Letty Wins

The Court of Appeals reverses a probate judge's controversial handling of the Letty Milstein case.

It is not clear whether Stewart, who stepped down from the case after it was accepted by the Court of Appeals last fall, will now be in charge of rectifying her own mistakes or if the case will be passed on to Judge Field Benton, a former Denver probate judge who came out of retirement to take it on when Stewart bowed out.

Letty's supporters are clearly in favor of Benton, who last fall cut payments requested by the various parties, though by then most of Letty's $650,000 estate was already gone ("Changing of the Guard," December 18, 1997). Benton also accepted the resignations of Ayers and Paul and appointed two family friends as Letty's co-guardians--an action Horen had requested in July 1996--and withdrew the restraining order against her son, John.

Late last week, John Milstein described his mother as happy about the decision. He said it has not been decided whether the family will pursue lawsuits against the parties involved in addition to seeking the return of the money paid to them from the estate.

Campbell met with Letty this past Friday for the first time since last May. At that meeting, he says, she authorized him to seek "every penny" taken from her estate. And Campbell says he will continue to do it for free. "I'll kick it all back into her estate," he says. "This is fun...I just remember Liz Paul's motion about what a sacrifice she made working for Letty--$42,000 for five months' work. She'll see what sacrifice means when we come after her.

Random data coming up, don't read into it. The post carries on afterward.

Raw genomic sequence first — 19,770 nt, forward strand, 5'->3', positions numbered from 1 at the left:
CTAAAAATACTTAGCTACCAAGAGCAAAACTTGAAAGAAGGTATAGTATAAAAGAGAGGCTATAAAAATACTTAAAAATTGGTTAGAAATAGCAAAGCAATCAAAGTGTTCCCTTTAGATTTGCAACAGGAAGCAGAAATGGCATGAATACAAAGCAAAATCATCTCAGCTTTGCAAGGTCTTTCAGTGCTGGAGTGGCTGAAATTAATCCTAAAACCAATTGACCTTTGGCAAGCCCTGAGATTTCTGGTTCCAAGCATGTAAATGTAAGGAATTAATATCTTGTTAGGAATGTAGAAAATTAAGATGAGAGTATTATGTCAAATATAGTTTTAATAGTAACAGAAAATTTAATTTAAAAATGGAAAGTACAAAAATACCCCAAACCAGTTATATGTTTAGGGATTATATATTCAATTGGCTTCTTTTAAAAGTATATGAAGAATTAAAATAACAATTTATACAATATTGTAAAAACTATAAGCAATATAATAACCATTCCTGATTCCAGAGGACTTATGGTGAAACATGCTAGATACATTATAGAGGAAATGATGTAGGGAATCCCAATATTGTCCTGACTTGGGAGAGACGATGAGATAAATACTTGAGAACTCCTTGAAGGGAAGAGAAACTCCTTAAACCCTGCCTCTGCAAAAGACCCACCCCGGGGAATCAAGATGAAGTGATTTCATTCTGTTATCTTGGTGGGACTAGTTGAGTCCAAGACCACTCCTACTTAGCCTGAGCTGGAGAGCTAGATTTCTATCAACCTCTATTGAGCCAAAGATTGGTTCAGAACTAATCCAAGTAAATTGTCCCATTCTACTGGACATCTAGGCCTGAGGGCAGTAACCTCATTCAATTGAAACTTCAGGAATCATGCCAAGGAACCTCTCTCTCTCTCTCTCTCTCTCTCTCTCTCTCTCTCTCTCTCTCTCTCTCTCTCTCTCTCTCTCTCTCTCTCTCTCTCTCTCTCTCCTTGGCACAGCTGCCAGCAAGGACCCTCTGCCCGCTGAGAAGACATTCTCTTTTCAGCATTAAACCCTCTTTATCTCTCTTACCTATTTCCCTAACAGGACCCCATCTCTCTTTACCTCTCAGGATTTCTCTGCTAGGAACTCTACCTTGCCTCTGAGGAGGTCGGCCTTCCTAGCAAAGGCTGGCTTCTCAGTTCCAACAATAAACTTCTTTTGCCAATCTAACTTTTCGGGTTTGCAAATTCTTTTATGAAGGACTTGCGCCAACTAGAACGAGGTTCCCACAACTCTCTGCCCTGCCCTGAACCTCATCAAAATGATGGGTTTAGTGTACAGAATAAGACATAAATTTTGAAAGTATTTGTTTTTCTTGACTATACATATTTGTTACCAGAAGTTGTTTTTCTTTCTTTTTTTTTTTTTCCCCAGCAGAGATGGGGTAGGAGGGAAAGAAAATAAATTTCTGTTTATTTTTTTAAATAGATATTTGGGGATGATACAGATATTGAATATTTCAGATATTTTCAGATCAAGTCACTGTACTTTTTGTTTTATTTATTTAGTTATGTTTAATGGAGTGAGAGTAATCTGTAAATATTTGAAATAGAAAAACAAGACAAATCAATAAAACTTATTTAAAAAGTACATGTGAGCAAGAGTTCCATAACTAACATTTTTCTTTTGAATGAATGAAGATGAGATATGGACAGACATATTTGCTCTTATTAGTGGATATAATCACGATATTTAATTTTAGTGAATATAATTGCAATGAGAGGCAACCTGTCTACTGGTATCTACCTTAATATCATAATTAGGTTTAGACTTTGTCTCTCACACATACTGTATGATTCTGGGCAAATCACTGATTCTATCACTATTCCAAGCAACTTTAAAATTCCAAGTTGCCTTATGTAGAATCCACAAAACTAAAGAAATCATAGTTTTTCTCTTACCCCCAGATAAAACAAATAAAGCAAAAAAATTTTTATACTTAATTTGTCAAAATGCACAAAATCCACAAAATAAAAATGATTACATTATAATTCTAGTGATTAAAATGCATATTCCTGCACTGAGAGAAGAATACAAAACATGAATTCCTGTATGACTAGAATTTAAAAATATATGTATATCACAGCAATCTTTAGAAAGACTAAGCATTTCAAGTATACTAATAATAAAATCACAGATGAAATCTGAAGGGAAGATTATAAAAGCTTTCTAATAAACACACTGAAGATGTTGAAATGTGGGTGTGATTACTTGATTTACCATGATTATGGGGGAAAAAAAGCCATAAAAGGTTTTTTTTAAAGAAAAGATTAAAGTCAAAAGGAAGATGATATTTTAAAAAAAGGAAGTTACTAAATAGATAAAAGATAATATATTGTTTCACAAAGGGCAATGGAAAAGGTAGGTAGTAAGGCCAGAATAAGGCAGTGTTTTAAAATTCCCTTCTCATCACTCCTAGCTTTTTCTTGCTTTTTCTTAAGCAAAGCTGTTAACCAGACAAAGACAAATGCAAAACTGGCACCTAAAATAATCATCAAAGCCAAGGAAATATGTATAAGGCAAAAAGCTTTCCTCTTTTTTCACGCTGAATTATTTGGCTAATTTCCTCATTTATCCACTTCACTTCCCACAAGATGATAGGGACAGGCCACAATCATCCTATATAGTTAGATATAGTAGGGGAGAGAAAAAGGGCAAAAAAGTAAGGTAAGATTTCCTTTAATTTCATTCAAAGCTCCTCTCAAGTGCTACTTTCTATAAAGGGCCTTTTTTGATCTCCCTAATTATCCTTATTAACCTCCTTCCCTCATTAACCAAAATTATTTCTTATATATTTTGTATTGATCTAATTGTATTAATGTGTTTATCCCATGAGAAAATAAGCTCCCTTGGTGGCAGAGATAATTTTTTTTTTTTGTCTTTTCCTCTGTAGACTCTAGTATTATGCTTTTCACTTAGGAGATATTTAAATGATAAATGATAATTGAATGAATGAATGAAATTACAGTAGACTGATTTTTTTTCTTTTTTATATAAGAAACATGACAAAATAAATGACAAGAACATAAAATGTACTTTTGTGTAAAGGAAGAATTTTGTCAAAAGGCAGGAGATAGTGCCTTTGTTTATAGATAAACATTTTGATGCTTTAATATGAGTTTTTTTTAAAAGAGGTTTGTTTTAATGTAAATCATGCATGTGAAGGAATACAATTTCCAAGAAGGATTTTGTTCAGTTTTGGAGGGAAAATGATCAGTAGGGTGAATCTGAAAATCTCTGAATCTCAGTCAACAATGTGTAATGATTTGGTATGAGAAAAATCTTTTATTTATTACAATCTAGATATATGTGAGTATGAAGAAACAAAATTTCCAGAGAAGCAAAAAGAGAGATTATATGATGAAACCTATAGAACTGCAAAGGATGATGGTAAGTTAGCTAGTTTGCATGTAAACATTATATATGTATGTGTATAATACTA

"This is a complete victory for Letty," Campbell adds. "The message is clear: Judge Stewart did everything wrong she could do."

Although the probate court could decide to let the payments made to its appointees stand, Petrie said it's clear that the appellate court "was critical of the amount of money paid out...You can almost see their eyebrows raised, particularly [about] the money pissed away that had nothing to do with benefiting Letty."

The Court of Appeals decision could affect Stewart's future as Denver's probate judge. During proceedings in the Milstein case, it came out that in addition to her decisions to ignore Colorado law, Stewart had apparent conflicts of interest in that as a former probate lawyer, she once represented Gordon Wolfe, who received more than $40,000 from Letty's estate for a few months' work as her temporary guardian. Wolfe may now have to pay that money back.

Campbell, Petrie and Sargent all note that the publicity following this case could follow Stewart when she comes up for re-election. None will say whether a grievance has been filed against her with the judicial review commission; such matters are confidential.

One source close to the court system notes that it is part of a judge's ethical requirements to safeguard the rights of people in his or her courtroom. Letty's rights, according to the Court of Appeals, were violated repeatedly. Stewart, responding to a telephone call from Westword, says she won't comment "on an ongoing case."

Sargent says it was important that the Court of Appeals decision was "published," which happens only about 25 percent of the time. "It means the decision has precedential value," he says, "and can be cited by future litigants. The message to the judge was: 'You screwed up in pretty significant ways.'"

The decision, he says, was also important in that it tells people whose estates were plundered under similar circumstances that all is not lost. The court's finding that the fees paid in Letty's case should be re-examined leaves the door open to recouping fees in other cases.

"Unfortunately," Sargent says, "I don't think this case was all that unique--except, perhaps, the cast of characters was a little more colorful."

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